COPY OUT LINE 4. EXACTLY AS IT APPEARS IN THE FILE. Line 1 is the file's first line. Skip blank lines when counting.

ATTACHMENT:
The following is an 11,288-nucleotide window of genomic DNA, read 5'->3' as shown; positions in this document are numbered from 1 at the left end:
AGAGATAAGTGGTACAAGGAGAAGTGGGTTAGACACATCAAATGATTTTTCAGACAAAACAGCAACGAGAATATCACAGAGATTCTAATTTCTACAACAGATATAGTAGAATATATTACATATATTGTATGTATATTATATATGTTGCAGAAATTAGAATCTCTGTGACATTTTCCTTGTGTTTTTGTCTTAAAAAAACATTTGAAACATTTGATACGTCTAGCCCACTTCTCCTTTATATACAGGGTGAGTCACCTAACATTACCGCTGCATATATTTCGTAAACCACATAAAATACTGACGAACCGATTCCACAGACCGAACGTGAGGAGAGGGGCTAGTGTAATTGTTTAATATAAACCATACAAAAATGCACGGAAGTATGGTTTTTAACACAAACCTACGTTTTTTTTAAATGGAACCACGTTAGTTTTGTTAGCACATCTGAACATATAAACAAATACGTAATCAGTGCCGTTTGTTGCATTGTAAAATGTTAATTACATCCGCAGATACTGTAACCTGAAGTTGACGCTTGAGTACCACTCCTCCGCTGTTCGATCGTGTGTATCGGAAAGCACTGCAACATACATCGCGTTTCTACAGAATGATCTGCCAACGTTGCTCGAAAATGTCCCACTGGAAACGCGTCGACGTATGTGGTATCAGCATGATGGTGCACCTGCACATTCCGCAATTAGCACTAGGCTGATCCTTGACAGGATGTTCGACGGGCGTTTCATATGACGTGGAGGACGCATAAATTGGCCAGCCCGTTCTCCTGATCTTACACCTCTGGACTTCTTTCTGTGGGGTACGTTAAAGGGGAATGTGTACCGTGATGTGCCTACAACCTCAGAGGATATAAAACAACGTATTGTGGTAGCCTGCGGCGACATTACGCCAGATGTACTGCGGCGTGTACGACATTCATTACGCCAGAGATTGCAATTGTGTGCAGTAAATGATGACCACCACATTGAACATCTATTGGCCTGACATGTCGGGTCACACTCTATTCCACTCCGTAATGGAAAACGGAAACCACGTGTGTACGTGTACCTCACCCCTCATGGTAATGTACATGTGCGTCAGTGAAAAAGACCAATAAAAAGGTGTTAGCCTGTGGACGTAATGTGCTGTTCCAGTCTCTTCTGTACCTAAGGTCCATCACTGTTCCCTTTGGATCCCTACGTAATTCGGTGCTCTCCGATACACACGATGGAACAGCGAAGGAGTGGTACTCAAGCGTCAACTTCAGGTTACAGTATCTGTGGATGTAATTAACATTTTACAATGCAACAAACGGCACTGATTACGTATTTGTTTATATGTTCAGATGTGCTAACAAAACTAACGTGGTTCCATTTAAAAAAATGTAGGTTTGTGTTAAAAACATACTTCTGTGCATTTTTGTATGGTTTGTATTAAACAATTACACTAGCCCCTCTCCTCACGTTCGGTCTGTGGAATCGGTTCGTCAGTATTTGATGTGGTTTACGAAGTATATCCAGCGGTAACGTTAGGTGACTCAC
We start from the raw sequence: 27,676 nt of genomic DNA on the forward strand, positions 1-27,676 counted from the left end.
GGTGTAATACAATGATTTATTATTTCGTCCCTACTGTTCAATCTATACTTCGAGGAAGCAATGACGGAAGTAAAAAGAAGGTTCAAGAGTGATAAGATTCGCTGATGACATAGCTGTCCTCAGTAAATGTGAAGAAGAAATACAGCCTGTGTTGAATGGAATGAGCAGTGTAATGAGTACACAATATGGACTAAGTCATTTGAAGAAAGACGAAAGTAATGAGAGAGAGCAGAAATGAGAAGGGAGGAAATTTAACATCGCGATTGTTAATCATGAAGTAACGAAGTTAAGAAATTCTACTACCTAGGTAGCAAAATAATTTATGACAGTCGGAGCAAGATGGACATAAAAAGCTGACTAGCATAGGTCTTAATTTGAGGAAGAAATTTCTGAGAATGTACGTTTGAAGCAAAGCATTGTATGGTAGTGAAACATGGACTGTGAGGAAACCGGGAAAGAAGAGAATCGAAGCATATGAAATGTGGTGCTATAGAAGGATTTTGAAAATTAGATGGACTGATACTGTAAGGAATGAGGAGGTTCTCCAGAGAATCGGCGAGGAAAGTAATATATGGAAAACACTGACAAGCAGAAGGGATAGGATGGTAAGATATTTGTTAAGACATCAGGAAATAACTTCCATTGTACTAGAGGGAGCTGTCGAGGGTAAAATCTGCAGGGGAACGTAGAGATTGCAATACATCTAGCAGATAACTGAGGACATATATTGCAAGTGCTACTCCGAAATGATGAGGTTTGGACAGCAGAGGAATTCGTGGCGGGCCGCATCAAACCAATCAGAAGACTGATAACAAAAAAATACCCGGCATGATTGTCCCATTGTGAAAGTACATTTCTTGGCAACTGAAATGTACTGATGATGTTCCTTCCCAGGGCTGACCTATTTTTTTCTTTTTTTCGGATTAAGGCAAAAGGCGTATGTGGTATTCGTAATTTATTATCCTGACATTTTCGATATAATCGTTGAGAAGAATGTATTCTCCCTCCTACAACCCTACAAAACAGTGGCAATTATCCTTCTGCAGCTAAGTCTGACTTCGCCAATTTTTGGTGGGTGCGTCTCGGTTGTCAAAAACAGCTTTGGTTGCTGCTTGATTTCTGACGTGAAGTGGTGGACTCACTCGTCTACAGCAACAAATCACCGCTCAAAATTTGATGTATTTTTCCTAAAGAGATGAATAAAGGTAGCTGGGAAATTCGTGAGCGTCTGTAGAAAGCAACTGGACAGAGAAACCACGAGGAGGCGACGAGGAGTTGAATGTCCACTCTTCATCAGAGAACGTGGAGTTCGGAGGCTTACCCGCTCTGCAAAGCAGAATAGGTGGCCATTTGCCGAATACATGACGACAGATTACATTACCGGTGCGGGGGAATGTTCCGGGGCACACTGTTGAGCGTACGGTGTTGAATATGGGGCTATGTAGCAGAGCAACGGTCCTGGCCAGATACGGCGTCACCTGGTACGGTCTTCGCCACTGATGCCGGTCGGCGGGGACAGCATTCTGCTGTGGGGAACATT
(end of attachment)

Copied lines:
GGTGTAATACAATGATTTATTATTTCGTCCCTACTGTTCAATCTATACTTCGAGGAAGCAATGACGGAAGTAAAAAGAAGGTTCAAGAGTGATAAGATTCGCTGATGACATAGCTGTCCTCAGTAAATGTGAAGAAGAAATACAGCCTGTGTTGAATGGAATGAGCAGTGTAATGAGTACACAATATGGACTAAGTCATTTGAAGAAAGACGAAAGTAATGAGAGAGAGCAGAAATGAGAAGGGAGGAAATTTAACATCGCGATTGTTAATCATGAAGTAACGAAGTTAAGAAATTCTACTACCTAGGTAGCAAAATAATTTATGACAGTCGGAGCAAGATGGACATAAAAAGCTGACTAGCATAGGTCTTAATTTGAGGAAGAAATTTCTGAGAATGTACGTTTGAAGCAAAGCATTGTATGGTAGTGAAACATGGACTGTGAGGAAACCGGGAAAGAAGAGAATCGAAGCATATGAAATGTGGTGCTATAGAAGGATTTTGAAAATTAGATGGACTGATACTGTAAGGAATGAGGAGGTTCTCCAGAGAATCGGCGAGGAAAGTAATATATGGAAAACACTGACAAGCAGAAGGGATAGGATGGTAAGATATTTGTTAAGACATCAGGAAATAACTTCCATTGTACTAGAGGGAGCTGTCGAGGGTAAAATCTGCAGGGGAACGTAGAGATTGCAATACATCTAGCAGATAACTGAGGACATATATTGCAAGTGCTACTCCGAAATGATGAGGTTTGGACAGCAGAGGAATTCGTGGCGGGCCGCATCAAACCAATCAGAAGACTGATAACAAAAAAATACCCGGCATGATTGTCCCATTGTGAAAGTACATTTCTTGGCAACTGAAATGTACTGATGATGTTCCTTCCCAGGGCTGACCTATTTTTTTCTTTTTTTCGGATTAAGGCAAAAGGCGTATGTGGTATTCGTAATTTATTATCCTGACATTTTCGATATAATCGTTGAGAAGAATGTATTCTCCCTCCTACAACCCTACAAAACAGTGGCAATTATCCTTCTGCAGCTAAGTCTGACTTCGCCAATTTTTGGTGGGTGCGTCTCGGTTGTCAAAAACAGCTTTGGTTGCTGCTTGATTTCTGACGTGAAGTGGTGGACTCACTCGTCTACAGCAACAAATCACCGCTCAAAATTTGATGTATTTTTCCTAAAGAGATGAATAAAGGTAGCTGGGAAATTCGTGAGCGTCTGTAGAAAGCAACTGGACAGAGAAACCACGAGGAGGCGACGAGGAGTTGAATGTCCACTCTTCATCAGAGAACGTGGAGTTCGGAGGCTTACCCGCTCTGCAAAGCAGAATAGGTGGCCATTTGCCGAATACATGACGACAGATTACATTACCGGTGCGGGGGAATGTTCCGGGGCACACTGTTGAGCGTACGGTGTTGAATATGGGGCTATGTAGCAGAGCAACGGTCCTGGCCAGATACGGCGTCACCTGGTACGGTCTTCGCCACTGATGCCGGTCGGCGGGGACAGCATTCTGCTGTGGGGAACATT